Cox earned the appreciation of his teammates for his range and strong, accurate arm. Erskine said, “He had such quick hands that it seemed as though he had four gloves instead of one.”23 Clem Labine said Cox had the arms of a blacksmith.
Before Cox put on Dodger blue the team had fallen to the Yankees in two World Series (1941 and 1947). They lost to the Bronx Bombers three more times during his tenure (1949, 1952, and 1953). Cox, however, didn’t have to shoulder the blame for those defeats. He batted a combined .302 in the three Fall Classics. He saved his best offensive performance for last, leading the Dodgers with six RBIs in as many games in the 1953 series, knocking out three doubles and a home run.
Despite these heroics, Cox always had to battle to hold onto his job. The Dodgers had 11 potential third basemen in camp one year thanks to their huge farm system. The situation flared into controversy in the spring of 1953. Manager Charlie Dressen, wanting to bring rookie second baseman Jim Gilliam into the everyday lineup, decided to move Jackie Robinson over to third, leaving Cox a utility man. Dressen announced the move to reporters but never spoke directly to Cox, angering him and wounding his pride. Roger Kahn began a story in the New York Herald Tribune: “While Charlie Dressen fiddles with his infield, Billy Cox burns.”24
The controversy faded; Robinson proved to be more comfortable in left field than at third base, and Cox still got into 100 games. He batted .291, the highest single-season average of his career. He also set a Dodger single-season record for the highest fielding average by a third baseman, .974.
The Dodger squad won 105 games, but Dressen’s own bid for a multi-year contract led to his postseason departure, and Walter Alston was promoted from Montreal to take over as manager.
After a disappointing second-place finish in 1954, the Dodgers embarked on a youth movement. One outcome was that, seven years after Cox and Roe arrived in Brooklyn together, they departed together. The Dodgers sold Cox, 34, and Roe, 38, to the Baltimore Orioles on December 13 for a reported $60,000 in cash. The Brooklyn Eagle reported that it was no secret that neither player got along with rookie manager Alston. In addition, Cox was frustrated over being reduced to part-time status. Unloading the veterans also opened space on the major-league roster to allow the signing of bonus baby Sandy Koufax the day after the deal was made.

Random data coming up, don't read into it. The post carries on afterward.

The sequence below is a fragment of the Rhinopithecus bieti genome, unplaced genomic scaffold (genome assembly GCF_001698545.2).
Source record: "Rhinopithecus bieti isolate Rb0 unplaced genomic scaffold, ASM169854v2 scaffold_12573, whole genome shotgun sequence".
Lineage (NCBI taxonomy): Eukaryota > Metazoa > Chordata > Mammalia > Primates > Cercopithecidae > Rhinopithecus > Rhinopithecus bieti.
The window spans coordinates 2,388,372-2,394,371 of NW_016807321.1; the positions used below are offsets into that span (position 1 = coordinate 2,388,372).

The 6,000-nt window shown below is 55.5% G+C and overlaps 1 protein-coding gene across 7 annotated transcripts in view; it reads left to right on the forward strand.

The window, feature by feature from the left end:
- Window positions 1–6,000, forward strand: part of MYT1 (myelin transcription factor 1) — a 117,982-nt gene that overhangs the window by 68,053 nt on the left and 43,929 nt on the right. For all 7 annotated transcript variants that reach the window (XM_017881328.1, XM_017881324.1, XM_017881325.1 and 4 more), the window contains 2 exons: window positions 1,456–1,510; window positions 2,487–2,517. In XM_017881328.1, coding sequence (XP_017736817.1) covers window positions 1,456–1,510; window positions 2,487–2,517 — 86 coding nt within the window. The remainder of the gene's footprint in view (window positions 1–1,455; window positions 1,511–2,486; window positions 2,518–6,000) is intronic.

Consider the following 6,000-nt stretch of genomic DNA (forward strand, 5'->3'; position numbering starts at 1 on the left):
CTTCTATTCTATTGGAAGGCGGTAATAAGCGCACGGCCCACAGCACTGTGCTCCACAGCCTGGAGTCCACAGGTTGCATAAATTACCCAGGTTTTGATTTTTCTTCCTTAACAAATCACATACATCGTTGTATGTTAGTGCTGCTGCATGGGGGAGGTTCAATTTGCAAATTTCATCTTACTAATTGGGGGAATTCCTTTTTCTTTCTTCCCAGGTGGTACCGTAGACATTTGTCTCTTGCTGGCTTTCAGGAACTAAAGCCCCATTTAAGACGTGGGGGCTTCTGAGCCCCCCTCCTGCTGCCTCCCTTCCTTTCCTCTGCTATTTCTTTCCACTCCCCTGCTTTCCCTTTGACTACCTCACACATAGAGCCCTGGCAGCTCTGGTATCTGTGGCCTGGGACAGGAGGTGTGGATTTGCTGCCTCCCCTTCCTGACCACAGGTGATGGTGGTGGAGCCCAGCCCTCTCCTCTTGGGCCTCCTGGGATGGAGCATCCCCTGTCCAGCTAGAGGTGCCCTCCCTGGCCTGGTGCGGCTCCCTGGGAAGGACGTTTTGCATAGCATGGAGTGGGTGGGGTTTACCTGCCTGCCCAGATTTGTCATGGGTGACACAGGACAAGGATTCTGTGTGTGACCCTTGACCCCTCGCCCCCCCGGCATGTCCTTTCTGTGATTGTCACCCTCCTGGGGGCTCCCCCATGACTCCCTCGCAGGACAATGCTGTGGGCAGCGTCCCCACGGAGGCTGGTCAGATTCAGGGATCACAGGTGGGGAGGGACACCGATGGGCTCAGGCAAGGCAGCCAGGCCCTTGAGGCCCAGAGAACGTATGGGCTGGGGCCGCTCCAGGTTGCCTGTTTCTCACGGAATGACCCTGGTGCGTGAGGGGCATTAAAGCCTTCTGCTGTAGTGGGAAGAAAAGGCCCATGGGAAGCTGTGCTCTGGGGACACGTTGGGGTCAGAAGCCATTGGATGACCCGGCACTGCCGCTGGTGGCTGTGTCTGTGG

Roe retired instead of going to Baltimore — but Cox pronounced himself happy to have the opportunity to play regularly. He told The Sporting News he harbored no hard feelings toward the Dodgers.25
Cox won a regular job in his first American League season, and while his steady glove work continued, the spark in his bat was gone. After the first 53 games of the 1955 season, he was batting a career-low .211 and the Orioles were mired in last place with a 17-37 record, 20 games behind the league-leading Yankees.
An opportunity for a fresh start arrived at the June 15 trading deadline, but instead Cox walked away from the game. Cleveland was the defending American League champion, but the Indians were struggling in third place and made a deal to acquire Cox and outfielder Gene Woodling in exchange for Dave Pope and Wally Westlake. Cleveland General Manager Hank Greenberg thought the two veterans could help them in their quest to overtake the Yankees, who had reclaimed their familiar spot atop the standings. But Cox stunned the Tribe by announcing that he was considering retirement.
Even a personal plea from manager Al Lopez couldn’t sway Cox. He told Lopez, “I know you and Hank and I like you both. I don’t want to fool you or myself. My leg is bad. It buckled under me the other day.”26 When the pleas continued, Cox finally admitted something he had been hiding from everyone, including Orioles manager and GM Paul Richards and his wife: he was also suffering from a hernia in his groin that would require surgical repair. Cleveland relented, accepting a cash settlement in lieu of Cox’s services on June 22. Cox went home, showed friends his swollen and battered legs, and said goodbye to the game he had loved for so long.
After the 1957 season, the Brooklyn Dodgers fled to California, but the bonds among the Boys of Summer remained. Cox’s son-in-law recalls Roe and George “Shotgun” Shuba joining Billy on a post-retirement deer hunting trip.
Although Cox largely stayed away from the spotlight, his reputation endured in the game. Years after Cox’s retirement, Casey Stengel greeted Brooks Robinson during spring training as the second-best third baseman he’d ever seen. When Robinson asked who the best was, Stengel answered: “Number three, over there in Brooklyn.”27 And when a statue of Robinson was unveiled at Camden Yards in 2012, Robinson told the Baltimore Sun that he was sorry he never got to meet Cox in person; he was signed the same summer Cox retired, and the former Dodger was one of only four or five men to wear the Orioles uniform whom Robinson never met.